GSMA: The world is getting mobile phones, but women are being left behind

Mobile phone operators have already turned their attention to the developing world, and cell phone penetration rates are rapidly increasingly as a result. However, that doesn’t mean phones are reaching everyone, in every market. Rather, there’s a gender gap emerging in low- and middle-income countries when it comes to mobile phone ownership.

Women are 14 percent less likely to own a mobile phone than men, according to a new report released today by the GSMA’s Connected Women’s program. However, that’s not the same across the globe. In South Asia, for example, a woman is 38 percent less likely to own a phone than men, although in other regions of the world the the gender gap narrows to single digits.

GSMA women report

Even within a region, though, the numbers can vary widely.

“Even though they’re 14% less likely on average [to own a mobile phone], you see there’s huge regional variances,” said Shireen Santosham, Senior Insights Manager for the Connected Women Program M4D. “In a region like Africa, Niger has a 45% gender gap. Democratic Republic of Congo has a 33%. Kenya has a seven percent, largely driven by m-Pesa. So we have to be careful about the law of averages.”

The Connected Women 2015 survey is a follow-up to the first report GSMA released five years ago on women and mobile phones. That report identified a 21 percent gender gap, but it only surveyed four countries, compared to the 11 in the 2015 update, Santosham said.

“We decided to do this new report because we knew women are underserved and, without data, we’re unsure how to fix it,” she said. “We can say on a high level that we’ve made progress.”

Cost and network quality/coverage remain the top two barriers to mobile phone adoption for women, but one thing that surprised researchers was the issue of security and harassment surrounding phones in low- and middle-income countries.

Cell phones did make at least 68 percent of the female respondents feel safe — but it can also be the number three barrier behind cost and network quality for women phone owners. Screen Shot 2015-03-01 at 11.02.15 PM Women were concerned that cell phones would make them theft targets or could subject them to harassment from strangers with no way to stop it.

“I think we need to address this issue, and there are tactical things companies can do,” Santosham said “Because of the fear around harassment, young girls are not getting access.”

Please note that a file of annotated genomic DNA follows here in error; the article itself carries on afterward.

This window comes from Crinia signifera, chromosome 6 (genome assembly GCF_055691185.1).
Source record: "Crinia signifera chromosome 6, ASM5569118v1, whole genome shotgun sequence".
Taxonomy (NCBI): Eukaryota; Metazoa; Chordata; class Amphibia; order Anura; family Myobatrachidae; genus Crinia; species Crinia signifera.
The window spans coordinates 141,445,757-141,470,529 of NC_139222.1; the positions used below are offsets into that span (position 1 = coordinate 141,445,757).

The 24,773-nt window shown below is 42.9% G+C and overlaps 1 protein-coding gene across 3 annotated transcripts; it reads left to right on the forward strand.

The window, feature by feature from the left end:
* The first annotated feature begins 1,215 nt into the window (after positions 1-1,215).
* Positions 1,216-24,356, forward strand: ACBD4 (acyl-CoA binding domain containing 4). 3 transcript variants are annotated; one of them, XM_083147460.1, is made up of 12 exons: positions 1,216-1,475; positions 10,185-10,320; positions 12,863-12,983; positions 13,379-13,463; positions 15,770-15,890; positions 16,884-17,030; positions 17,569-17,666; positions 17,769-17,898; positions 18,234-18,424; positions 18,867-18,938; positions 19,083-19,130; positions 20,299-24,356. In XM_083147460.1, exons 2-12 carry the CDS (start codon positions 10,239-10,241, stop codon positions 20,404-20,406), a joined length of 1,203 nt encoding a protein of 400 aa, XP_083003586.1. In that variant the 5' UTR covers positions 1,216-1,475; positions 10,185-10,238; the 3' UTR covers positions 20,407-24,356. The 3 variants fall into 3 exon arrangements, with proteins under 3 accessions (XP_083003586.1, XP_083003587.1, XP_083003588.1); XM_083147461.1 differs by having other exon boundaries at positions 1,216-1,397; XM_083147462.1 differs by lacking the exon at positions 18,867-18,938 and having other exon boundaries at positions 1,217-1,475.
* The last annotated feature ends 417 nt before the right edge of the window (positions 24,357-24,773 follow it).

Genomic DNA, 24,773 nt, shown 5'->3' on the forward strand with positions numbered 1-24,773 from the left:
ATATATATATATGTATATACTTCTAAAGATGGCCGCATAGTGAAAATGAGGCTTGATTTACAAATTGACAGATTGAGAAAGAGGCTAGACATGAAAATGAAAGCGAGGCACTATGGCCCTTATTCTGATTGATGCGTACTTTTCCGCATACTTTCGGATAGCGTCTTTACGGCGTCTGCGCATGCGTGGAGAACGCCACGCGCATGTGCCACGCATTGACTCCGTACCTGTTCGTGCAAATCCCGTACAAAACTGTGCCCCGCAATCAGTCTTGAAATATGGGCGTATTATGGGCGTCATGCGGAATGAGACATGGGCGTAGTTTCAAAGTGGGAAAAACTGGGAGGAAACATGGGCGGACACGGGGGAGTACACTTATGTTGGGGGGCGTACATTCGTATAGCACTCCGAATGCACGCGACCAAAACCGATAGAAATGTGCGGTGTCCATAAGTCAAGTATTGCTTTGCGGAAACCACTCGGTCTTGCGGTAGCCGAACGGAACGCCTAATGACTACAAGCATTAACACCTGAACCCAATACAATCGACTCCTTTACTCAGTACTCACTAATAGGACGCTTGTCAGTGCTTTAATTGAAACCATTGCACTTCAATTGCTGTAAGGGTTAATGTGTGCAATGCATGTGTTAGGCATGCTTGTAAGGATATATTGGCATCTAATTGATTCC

There’s a lot of small steps the industry can do from adding a free call blocking service to enabling remote top-ups, instead of having to visit a stall or an operator, that could increase a woman’s feeling of security.

But, it all comes back to the problem of affordability. Women across the globe tend to earn less money, and often aren’t involved or are not the ones purchasing the phones.

In India, 72 percent of males said they made the decisions to purchase their own phones, compared to 19 percent of women.

“Because women globally have less financial control often times than men, anything we do around affordability will affect woman more disproportionately than men,” Santosham said. “When we look at the differences for mobile phone ownership for men and women, it’s a complex problem between economic and cultural issues… This has to do with both poverty and issues around social norms and how women interact. When we think about tackling this problem, there’s no silver bullet. It has to do with issues around affordability.

Newsweek designer defends his controversial tech sexism cover

The relaunched version of Newsweek is no stranger to controversy. Almost a year ago, it brought the ire of the internet upon it with its launch story on Bitcoin creator Satashi Nakamoto, to the point where the company had to hire private security for the reporter who wrote it.

This week, the venerable old magazine is seeing another wave of conflict. This time, the backlash concerns cover art used to illustrate the story of sexism in the tech industry. Instead, some believed the image was an act of sexism itself: It features a cartoon graphic of an eyeless women molested by a giant computer cursor. Full disclosure, I’m one of them.

Others disagree, saying the image is “provocative” but that’s the whole point. It brings more attention to the issue. The debate raged yesterday and into today, on Twitter, Facebook, and even The Today Show.

Newsweek larger

As Alexia Tsotsis pointed out, the picture fails a checklist of objectification. The eyeless face makes the woman incomplete; she could be interchangeable for any woman. She is literally being clicked on, as thought she’s an object.

Newsweek editor-in-chief Jim Impoco tweeted that if people read the story they’d understand the picture was a perfect fit for it. Author Nina Burleigh penned a generic, albeit very thorough 5,000 word look at tech’s sexism problem.

All the discussion got me wondering about what really happened and what the artist who designed the woman thinks of the controversy.

So I reached out to Edel Rodriguez, the illustrator who drew the woman. He worked in conjunction with the art directors for the piece, an independent design firm called Priest+Grace which has designed many of the new Newsweek’s cover art. The firm declined to answer my questions, but they confirmed that Rodriguez pitched the idea and drew the woman.

Rodriguez answered my questions over email, and we covered everything from the process of choosing the cover to whether he’d do it again if he could go back in time (an emphatic yes). We only did one round of questions, so we didn’t get to have a back and forth. If you want to hear more of his thoughts, check out the discussion he’s taking part in on Facebook.

How did you come up with the idea/design for the Newsweek cover? Were women consulted in the decision? Was there debate over whether to run it?